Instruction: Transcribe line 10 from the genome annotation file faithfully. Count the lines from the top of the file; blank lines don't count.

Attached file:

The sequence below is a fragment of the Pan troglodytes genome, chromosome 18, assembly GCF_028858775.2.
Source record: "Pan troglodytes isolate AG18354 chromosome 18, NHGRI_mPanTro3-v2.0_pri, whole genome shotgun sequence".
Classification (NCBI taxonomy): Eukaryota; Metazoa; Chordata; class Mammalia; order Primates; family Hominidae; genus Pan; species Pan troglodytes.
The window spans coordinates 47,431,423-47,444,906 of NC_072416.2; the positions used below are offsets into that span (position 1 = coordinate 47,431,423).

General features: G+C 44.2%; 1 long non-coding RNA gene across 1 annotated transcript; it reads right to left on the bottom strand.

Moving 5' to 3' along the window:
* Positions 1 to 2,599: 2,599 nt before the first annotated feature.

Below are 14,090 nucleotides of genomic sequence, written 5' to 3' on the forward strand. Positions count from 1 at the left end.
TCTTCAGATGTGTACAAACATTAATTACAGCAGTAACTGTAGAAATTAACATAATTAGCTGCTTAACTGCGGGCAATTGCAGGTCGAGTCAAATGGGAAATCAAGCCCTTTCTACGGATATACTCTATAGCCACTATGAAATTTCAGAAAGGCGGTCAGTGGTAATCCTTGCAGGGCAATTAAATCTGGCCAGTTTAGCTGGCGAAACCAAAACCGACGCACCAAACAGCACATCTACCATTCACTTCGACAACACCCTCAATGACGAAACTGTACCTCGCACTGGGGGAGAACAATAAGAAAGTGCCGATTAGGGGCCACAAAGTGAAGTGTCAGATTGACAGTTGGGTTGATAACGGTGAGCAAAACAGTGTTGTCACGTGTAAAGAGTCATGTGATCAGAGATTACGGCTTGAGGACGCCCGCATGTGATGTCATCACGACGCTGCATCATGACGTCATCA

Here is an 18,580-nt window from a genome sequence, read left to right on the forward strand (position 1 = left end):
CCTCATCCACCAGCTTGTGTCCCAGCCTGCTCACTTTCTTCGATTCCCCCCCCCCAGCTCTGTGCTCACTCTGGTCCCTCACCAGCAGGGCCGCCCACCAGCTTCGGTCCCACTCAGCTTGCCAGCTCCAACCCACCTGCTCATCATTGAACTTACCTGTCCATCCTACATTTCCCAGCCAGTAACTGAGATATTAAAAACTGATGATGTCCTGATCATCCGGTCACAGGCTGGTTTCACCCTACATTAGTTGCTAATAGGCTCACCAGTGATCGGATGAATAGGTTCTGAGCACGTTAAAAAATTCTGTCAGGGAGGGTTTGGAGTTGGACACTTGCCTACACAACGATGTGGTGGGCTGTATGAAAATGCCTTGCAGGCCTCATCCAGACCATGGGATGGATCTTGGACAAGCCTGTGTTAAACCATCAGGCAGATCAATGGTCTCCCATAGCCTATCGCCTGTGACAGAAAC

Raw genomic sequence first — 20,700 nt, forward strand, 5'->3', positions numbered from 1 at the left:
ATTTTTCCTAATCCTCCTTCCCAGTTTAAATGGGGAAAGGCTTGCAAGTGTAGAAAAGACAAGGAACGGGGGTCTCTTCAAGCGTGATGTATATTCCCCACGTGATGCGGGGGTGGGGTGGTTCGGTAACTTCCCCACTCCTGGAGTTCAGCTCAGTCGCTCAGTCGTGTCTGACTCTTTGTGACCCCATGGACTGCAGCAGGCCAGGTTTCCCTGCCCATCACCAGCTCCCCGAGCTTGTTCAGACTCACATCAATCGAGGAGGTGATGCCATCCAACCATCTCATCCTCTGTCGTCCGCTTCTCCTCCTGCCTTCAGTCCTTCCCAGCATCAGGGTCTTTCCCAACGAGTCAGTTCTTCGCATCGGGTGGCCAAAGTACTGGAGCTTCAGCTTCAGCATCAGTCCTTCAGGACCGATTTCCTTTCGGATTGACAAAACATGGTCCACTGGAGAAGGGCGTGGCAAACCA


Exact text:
Here is an 18,580-nt window from a genome sequence, read left to right on the forward strand (position 1 = left end):